“But see Hitchens at full pitch and his vision is like the weather, like all the damp vegetable colours of the English countryside and its sedgy places brushed mysteriously together and then realised. It is abstract painting of unmistakable accuracy.” – Unquiet Landscape (p.145 Christopher Neve)
The work of British painter Ivon Hitchens (1893 – 1979) is much-loved for his highly distinctive style in which great swathes of colour sweep across the long panoramic canvases that were to define his career. He sought to express the inner harmony and rhythm of landscape, the experience, not of how things look but rather how they feel. A true pioneer of the abstracted vision of landscape, his portrayal of the English countryside surrounding his home in West Sussex would go on to form one of the key ideas of British Modernism in the 20thCentury.
A founding member of the Seven & Five Society, the influential group of painters and sculptors that was responsible for bringing the ideas of the European avant-garde to London in the 30s, Hitchens was progressive long before the evolution of his more abstracted style post-war. Early on he felt a compulsion to move away from the traditional pictorial language of art school and towards the development of a personal language. His move to the Sussex countryside in the 1940’s, after his London studio was bombed, was a major turning point towards the development of that language. He spent the next 40 years at his secluded home in the woods, deeply absorbed by the landscape surrounding him, forming what would become his signature style.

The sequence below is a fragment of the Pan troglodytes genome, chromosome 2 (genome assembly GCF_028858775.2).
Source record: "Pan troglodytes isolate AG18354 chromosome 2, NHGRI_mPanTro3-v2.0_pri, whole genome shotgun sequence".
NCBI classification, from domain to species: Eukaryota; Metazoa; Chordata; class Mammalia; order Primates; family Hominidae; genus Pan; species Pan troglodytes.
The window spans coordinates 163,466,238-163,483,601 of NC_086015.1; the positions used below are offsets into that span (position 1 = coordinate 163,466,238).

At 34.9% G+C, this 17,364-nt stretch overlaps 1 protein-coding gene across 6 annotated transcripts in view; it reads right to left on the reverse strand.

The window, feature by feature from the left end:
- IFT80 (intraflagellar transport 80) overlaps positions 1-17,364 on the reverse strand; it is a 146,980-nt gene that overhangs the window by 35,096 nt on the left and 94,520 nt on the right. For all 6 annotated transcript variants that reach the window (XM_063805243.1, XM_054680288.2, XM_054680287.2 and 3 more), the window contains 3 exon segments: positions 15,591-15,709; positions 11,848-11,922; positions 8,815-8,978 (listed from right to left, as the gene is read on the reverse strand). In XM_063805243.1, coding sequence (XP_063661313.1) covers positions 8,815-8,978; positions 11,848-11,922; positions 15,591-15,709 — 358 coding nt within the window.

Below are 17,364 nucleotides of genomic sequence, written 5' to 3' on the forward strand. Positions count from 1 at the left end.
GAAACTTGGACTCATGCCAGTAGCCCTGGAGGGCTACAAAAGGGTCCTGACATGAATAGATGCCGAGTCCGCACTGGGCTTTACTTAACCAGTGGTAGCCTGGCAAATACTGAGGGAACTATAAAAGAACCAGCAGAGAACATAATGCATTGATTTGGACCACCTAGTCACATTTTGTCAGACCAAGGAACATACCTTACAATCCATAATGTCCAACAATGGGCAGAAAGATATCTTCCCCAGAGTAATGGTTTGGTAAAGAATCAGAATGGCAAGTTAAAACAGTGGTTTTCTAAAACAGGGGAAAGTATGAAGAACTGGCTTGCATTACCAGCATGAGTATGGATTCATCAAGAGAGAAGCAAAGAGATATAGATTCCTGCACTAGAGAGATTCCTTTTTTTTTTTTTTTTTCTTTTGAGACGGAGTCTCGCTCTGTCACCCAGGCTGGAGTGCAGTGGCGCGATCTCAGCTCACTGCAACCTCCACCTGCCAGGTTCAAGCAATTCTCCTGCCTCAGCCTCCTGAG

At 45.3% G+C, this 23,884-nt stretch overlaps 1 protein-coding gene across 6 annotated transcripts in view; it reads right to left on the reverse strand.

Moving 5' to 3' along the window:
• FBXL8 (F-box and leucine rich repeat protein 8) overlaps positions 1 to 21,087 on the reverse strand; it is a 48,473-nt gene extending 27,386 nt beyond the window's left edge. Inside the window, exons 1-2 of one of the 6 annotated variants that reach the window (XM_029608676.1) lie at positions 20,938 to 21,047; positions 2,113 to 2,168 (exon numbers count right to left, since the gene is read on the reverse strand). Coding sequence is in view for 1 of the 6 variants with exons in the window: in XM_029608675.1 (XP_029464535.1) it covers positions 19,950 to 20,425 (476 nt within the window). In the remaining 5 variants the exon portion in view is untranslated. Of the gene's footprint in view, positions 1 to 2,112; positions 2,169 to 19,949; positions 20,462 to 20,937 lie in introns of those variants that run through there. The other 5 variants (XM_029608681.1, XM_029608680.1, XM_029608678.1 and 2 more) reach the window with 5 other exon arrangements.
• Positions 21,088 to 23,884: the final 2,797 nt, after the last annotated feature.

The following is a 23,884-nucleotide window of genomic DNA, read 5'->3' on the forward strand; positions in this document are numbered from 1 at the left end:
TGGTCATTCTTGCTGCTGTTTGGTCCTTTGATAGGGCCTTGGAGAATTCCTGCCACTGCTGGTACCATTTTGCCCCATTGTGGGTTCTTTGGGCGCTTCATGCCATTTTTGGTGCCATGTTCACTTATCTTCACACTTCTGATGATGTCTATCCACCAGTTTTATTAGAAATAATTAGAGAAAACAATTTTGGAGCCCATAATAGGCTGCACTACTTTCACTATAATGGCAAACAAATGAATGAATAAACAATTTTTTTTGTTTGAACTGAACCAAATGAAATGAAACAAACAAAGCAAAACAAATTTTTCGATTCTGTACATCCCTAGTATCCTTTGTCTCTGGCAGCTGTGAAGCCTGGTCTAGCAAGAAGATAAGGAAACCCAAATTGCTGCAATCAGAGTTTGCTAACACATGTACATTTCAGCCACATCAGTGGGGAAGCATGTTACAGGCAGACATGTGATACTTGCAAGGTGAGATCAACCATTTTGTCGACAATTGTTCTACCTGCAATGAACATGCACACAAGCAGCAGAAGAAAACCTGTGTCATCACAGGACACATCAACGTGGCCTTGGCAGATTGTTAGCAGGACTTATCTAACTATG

This exhibition looks to highlight the legacy of his vision and its lasting impact on both the work of his peers and contemporaries, and beyond, to contemporary landscape painters of today. As well as the five works that will be on display by Ivon Hitchens, the exhibition will feature works by eight other artists; William Crozier, Patrick Heron, Howard Hodgkin, Winifred Nicholson, Lindy Guinness, John Hitchens, Calum McClure and Olivia Stanton. The work in the show ranges from 1948 – 2019, allowing for the opportunity to trace the influence of one of Britain’s most cherished modern artists across seven decades.
An exhibition of works by Ivon Hitchens (1893-1979) and some of those he worked alongside and those he influenced;
William Crozier (1930-2011)
Patrick Heron (1920-1999)
Howard Hodgkin (1932-2017)
Winifred Nicholson (1893-1981)
Lindy Guinness (b.1941)
John Hitchens (b.1940)
Calum McClure (b.1987)
Olivia Stanton (b.1949)